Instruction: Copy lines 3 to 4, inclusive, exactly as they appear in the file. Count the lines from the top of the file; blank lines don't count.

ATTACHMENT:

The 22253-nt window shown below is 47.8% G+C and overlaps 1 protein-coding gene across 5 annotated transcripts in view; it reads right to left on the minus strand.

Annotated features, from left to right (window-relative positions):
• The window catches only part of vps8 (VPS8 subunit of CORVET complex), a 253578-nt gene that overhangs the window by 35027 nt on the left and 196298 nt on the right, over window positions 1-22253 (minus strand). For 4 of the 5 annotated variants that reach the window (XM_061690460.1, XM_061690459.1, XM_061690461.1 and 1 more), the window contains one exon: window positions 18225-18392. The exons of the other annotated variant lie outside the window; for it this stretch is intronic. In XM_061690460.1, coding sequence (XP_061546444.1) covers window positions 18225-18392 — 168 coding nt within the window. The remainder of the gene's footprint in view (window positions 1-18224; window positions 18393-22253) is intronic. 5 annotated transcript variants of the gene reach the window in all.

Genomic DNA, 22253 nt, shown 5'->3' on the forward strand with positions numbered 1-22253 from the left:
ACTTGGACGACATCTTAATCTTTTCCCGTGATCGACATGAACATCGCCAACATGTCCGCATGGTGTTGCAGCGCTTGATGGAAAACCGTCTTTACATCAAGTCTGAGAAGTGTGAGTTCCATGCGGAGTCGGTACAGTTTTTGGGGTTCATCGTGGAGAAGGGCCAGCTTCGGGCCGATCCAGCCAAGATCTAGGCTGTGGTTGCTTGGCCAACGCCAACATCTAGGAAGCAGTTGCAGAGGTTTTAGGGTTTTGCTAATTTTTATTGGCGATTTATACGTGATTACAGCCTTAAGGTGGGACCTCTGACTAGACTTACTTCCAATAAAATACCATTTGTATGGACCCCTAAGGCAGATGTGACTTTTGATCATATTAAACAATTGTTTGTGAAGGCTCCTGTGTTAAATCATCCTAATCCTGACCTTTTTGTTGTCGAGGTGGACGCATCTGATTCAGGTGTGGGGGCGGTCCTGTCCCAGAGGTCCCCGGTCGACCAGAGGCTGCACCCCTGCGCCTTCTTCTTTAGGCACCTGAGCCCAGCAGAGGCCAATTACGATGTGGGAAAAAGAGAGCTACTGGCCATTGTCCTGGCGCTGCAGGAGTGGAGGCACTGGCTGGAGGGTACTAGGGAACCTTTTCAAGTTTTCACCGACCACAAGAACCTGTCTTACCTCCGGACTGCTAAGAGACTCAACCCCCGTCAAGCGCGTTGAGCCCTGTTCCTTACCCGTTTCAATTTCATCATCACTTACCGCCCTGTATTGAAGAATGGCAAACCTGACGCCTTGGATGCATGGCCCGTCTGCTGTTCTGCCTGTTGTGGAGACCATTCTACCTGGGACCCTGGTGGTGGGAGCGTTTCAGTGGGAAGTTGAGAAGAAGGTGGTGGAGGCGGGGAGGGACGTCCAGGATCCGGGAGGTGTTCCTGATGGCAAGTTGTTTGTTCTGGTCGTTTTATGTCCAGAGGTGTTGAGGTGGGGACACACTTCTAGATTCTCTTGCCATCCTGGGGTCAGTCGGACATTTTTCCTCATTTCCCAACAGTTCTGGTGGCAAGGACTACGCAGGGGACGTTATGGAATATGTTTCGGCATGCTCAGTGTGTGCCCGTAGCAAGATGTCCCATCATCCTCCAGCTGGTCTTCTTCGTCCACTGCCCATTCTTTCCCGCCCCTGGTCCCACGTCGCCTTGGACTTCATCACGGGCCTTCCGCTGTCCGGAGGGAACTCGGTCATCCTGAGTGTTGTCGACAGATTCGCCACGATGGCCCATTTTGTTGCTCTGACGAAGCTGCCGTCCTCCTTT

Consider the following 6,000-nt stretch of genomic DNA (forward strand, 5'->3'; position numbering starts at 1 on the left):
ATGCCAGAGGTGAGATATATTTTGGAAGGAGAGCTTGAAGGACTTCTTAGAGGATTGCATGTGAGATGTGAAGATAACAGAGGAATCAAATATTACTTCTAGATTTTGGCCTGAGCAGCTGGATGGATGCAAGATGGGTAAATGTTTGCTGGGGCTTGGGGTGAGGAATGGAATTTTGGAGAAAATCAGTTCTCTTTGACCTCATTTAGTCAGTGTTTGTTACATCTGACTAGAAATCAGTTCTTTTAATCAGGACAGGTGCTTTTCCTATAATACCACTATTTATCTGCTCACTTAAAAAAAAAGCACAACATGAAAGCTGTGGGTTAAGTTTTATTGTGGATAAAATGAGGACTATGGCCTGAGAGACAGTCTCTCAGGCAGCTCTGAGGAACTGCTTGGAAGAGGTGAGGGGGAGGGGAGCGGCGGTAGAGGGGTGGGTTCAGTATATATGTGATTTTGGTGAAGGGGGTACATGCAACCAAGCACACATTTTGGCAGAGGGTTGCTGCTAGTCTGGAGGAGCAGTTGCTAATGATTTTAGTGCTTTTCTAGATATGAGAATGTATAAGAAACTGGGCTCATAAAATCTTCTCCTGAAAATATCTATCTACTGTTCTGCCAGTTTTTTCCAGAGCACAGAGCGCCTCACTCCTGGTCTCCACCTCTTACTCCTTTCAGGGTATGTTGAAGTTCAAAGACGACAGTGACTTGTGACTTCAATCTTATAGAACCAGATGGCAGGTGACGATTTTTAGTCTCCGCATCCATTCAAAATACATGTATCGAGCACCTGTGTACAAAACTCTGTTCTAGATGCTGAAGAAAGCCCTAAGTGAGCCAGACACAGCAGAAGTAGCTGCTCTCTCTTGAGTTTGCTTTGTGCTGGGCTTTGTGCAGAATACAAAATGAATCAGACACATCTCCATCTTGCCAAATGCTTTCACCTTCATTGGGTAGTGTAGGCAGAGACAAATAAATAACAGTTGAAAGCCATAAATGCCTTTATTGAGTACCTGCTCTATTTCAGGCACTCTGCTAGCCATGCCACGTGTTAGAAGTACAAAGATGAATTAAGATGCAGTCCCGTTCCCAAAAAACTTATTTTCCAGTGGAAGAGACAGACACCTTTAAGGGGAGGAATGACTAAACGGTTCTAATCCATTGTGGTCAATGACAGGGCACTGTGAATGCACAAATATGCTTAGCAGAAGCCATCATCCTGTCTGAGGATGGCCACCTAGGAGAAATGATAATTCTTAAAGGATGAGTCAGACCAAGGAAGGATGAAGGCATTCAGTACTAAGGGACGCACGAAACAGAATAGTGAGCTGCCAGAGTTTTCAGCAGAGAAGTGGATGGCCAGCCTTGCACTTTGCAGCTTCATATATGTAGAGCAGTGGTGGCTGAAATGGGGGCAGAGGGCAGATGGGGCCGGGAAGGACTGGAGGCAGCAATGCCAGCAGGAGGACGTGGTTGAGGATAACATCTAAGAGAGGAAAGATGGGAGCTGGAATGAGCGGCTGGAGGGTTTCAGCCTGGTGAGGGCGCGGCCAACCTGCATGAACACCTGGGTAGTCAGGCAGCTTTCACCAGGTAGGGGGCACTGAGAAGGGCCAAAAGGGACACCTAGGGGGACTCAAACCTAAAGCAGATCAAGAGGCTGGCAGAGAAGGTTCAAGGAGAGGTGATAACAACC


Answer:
• The window catches only part of vps8 (VPS8 subunit of CORVET complex), a 253578-nt gene that overhangs the window by 35027 nt on the left and 196298 nt on the right, over window positions 1-22253 (minus strand). For 4 of the 5 annotated variants that reach the window (XM_061690460.1, XM_061690459.1, XM_061690461.1 and 1 more), the window contains one exon: window positions 18225-18392. The exons of the other annotated variant lie outside the window; for it this stretch is intronic. In XM_061690460.1, coding sequence (XP_061546444.1) covers window positions 18225-18392 — 168 coding nt within the window. The remainder of the gene's footprint in view (window positions 1-18224; window positions 18393-22253) is intronic. 5 annotated transcript variants of the gene reach the window in all.

Genomic DNA, 22253 nt, shown 5'->3' on the forward strand with positions numbered 1-22253 from the left: